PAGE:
The American Heart Association’s (AHA) Little Hats, Big Hearts initiative aims to raise awareness about congenital heart defects. AHA partners with hospital and volunteers throughout the country.
Tennova Healthcare – Harton is one of the participating hospitals, and during the month of February, each baby born at the hospital received a handmade red hat.
This is the first year Harton is participating in the Little Hats, Big Hearts initiative.
Volunteers from around the country knit and crochet the red hats for babies born in February at participating hospitals. In 2018, AHA received more than 200,000 hats for distribution.
Locally, Ruby Lewis, of Manchester, contributed 180 hats.
Kaitlin Stephens, also of Manchester, participated in the program, too. Stephens donated 55 hats, according to Ava Lynch, marketing director at Harton.
Jennifer Melton’s son, Abram, was one of the babies that received a red hat. Abram was born Feb. 25 at Harton.
Because the program’s purpose is raising awareness of heart defects, Melton said she plans to learn about heart defects and how they could be prevented.
Dr. Dinesh Gupta, cardiologist at Harton, said heart health starts at the very beginning of life, and that is why initiatives such as Little Hats, Big Hearts, are essential.
“We are celebrating Heart Month,” Gupta said. “February is Heart Month and is celebrated throughout the county. Heart health starts with children, and it is important to start at birth. We wanted to send a message that prevention of heart disease starts at birth.”
A healthy lifestyle can significantly improve heart health, said Gupta.
“Heart diseases are primarily a lifestyles condition for the vast majority of people,” Gupta said. “While genetics is important, lifestyle choices – eating, exercise, smoking, etc. – are important issues. And we are increasingly recognizing that those things are formulated early in life. If we want to make a difference in the population, we need to start with the children.”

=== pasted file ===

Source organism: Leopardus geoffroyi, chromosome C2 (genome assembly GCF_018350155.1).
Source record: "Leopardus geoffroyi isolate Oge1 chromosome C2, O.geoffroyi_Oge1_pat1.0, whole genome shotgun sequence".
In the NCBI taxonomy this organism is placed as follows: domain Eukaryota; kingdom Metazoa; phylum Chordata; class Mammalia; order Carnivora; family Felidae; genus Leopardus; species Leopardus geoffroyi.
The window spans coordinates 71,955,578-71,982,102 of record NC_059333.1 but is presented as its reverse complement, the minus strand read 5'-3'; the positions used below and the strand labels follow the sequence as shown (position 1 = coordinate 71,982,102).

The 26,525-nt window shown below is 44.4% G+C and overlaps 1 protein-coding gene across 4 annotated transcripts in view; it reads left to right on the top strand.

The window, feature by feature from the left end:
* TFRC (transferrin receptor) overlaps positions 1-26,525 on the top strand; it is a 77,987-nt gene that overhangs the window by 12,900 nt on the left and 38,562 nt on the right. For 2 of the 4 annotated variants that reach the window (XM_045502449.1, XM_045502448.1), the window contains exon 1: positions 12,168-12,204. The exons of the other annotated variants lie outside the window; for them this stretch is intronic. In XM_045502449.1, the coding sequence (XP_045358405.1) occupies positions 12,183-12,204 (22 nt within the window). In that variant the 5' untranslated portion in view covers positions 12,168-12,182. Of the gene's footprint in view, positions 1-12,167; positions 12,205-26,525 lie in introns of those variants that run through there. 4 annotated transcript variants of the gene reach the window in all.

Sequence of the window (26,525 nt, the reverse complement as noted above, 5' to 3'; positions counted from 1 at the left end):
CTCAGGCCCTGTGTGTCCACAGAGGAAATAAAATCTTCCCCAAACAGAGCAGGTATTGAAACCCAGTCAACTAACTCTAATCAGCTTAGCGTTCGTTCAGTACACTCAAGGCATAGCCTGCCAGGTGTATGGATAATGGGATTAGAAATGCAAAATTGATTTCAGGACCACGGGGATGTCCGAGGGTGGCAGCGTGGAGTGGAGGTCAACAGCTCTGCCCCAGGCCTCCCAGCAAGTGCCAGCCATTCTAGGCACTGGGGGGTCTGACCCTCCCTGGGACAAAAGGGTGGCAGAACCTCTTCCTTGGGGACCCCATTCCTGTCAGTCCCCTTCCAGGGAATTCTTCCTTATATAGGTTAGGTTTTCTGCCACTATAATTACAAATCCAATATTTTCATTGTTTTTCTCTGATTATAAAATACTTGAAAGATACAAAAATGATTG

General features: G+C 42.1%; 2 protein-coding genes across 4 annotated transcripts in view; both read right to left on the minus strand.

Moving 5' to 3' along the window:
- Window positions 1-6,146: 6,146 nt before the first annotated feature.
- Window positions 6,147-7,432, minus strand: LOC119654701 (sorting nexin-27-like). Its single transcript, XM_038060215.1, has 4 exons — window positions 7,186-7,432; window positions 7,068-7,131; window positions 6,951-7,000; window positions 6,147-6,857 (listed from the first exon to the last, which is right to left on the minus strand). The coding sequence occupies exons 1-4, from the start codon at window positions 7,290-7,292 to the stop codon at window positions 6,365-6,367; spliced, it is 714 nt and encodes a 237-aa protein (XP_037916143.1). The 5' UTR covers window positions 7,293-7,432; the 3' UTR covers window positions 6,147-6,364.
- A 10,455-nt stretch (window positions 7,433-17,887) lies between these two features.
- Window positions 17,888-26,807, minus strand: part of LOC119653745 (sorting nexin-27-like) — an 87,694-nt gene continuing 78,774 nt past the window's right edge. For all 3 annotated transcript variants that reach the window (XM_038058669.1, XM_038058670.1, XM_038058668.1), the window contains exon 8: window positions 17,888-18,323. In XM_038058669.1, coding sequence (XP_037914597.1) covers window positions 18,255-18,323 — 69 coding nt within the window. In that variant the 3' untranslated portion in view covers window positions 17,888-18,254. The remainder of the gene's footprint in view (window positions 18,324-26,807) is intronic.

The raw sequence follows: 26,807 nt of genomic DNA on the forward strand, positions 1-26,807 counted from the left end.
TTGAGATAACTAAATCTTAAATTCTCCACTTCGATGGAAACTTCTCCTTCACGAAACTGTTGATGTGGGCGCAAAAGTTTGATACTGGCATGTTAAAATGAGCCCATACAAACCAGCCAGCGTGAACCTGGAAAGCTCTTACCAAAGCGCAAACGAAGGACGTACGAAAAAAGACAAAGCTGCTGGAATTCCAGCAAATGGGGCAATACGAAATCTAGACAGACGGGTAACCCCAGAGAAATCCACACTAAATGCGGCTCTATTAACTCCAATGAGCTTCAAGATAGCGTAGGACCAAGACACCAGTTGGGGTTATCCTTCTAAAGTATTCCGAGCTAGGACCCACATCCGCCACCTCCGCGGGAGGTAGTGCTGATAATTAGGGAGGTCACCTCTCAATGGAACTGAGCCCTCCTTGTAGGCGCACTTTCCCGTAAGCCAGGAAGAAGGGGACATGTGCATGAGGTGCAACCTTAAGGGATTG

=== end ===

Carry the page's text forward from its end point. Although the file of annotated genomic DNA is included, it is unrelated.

Little Hats, Big Hearts
Little Hats, Big Hearts initiative honors babies and mothers. The red hats given to babies symbolize the mission of heart-healthy lives for everyone. The effort also raises awareness of congenital heart defects and the importance of learning how heart defects could be prevented, according to AHA.
Little Hats, Big Hearts started in Chicago in 2014. From just 300 hats in the first year, the program has grown and hundreds of thousands of babies have worn the hats, across more than 40 states, according to AHA.
Congenital Heart Defects
The word “congenital” means existing at birth. This kind of heart disorder is a defect or abnormality, not a disease. A congenital heart defect results when the heart, or blood vessels near the heart, don’t develop normally before birth, according to AHA.
More than 1.3 million Americans today have some form of congenital heart defect.
Every year, about 40,000 children are born with a heart defect in the United States.
At least eight of every 1,000 infants born each year have a heart defect.
The exact cause of most heart defects is unknown.
Only a few genes have been linked to heart defects, which means heart defects are likely due to a combination of various genetic and environmental factors.
There’s usually a 2-to-15 percent chance of a heart defect recurring in a family. The likelihood depends on what type of defect is present and whether anyone else in the family has a heart defect, according to AHA.
Some people with congenital heart defects have a specific genetic condition that can include other health problems.
The chances that people with this genetic condition will pass it along to their child can be as high as 50 percent. These conditions vary in their severity, and children may have less serious or more serious health problems than their parents.
Sometimes, congenital heart defects are caused by changes in a single gene. Usually, if this is the case, several people in the family have a heart defect, with the chances for another family member to have a heart defect as high as 50 percent.
Heart defects can be caused by something the mother was exposed to during pregnancy, such as an infection or a drug. If the defect is environmentally caused, the chances that the children will have a heart defect is no higher than average, which is quite low, according to AHA.
The causes of congenital heart defects are still being researched, and scientists and physicians are making progress.
Adults with a congenital heart defect may be able to help improve the medical community’s understanding of such defects by taking part in research.
Participating in research could help families better understand specific heart defects and whether those disorders are likely to be passed from parent to child.
Medical professionals hope future research will discover the causes of heart defects.
AHA encourages individuals to ask their genetic counselors about research studies that offer opportunities for participation.
Elena Cawley may be reached via email at email@example.com.